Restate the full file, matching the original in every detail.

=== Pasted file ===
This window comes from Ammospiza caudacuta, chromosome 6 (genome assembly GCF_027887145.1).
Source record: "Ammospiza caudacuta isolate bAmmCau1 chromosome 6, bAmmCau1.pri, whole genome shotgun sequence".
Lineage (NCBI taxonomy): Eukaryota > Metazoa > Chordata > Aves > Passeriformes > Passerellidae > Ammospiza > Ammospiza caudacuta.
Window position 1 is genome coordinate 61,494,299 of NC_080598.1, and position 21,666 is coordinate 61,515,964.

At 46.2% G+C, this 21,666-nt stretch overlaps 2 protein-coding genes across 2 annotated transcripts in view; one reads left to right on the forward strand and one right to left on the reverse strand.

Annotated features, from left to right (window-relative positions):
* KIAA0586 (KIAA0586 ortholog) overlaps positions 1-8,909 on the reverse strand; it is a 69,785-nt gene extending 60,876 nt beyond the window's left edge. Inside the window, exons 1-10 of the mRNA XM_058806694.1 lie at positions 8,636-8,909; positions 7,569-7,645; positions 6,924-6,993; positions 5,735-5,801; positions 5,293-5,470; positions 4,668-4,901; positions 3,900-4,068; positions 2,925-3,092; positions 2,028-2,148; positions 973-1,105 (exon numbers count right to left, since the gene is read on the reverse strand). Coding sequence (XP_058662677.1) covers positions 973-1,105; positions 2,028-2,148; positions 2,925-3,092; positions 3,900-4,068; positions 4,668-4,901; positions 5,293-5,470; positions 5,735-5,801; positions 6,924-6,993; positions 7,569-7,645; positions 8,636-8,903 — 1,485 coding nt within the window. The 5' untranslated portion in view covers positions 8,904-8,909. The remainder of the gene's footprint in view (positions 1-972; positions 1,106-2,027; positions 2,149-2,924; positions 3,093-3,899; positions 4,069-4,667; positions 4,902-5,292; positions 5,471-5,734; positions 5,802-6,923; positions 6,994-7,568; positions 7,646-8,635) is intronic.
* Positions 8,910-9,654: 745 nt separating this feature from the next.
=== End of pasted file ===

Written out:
This window comes from Ammospiza caudacuta, chromosome 6 (genome assembly GCF_027887145.1).
Source record: "Ammospiza caudacuta isolate bAmmCau1 chromosome 6, bAmmCau1.pri, whole genome shotgun sequence".
Lineage (NCBI taxonomy): Eukaryota > Metazoa > Chordata > Aves > Passeriformes > Passerellidae > Ammospiza > Ammospiza caudacuta.
Window position 1 is genome coordinate 61,494,299 of NC_080598.1, and position 21,666 is coordinate 61,515,964.

At 46.2% G+C, this 21,666-nt stretch overlaps 2 protein-coding genes across 2 annotated transcripts in view; one reads left to right on the forward strand and one right to left on the reverse strand.

Annotated features, from left to right (window-relative positions):
* KIAA0586 (KIAA0586 ortholog) overlaps positions 1-8,909 on the reverse strand; it is a 69,785-nt gene extending 60,876 nt beyond the window's left edge. Inside the window, exons 1-10 of the mRNA XM_058806694.1 lie at positions 8,636-8,909; positions 7,569-7,645; positions 6,924-6,993; positions 5,735-5,801; positions 5,293-5,470; positions 4,668-4,901; positions 3,900-4,068; positions 2,925-3,092; positions 2,028-2,148; positions 973-1,105 (exon numbers count right to left, since the gene is read on the reverse strand). Coding sequence (XP_058662677.1) covers positions 973-1,105; positions 2,028-2,148; positions 2,925-3,092; positions 3,900-4,068; positions 4,668-4,901; positions 5,293-5,470; positions 5,735-5,801; positions 6,924-6,993; positions 7,569-7,645; positions 8,636-8,903 — 1,485 coding nt within the window. The 5' untranslated portion in view covers positions 8,904-8,909. The remainder of the gene's footprint in view (positions 1-972; positions 1,106-2,027; positions 2,149-2,924; positions 3,093-3,899; positions 4,069-4,667; positions 4,902-5,292; positions 5,471-5,734; positions 5,802-6,923; positions 6,994-7,568; positions 7,646-8,635) is intronic.
* Positions 8,910-9,654: 745 nt separating this feature from the next.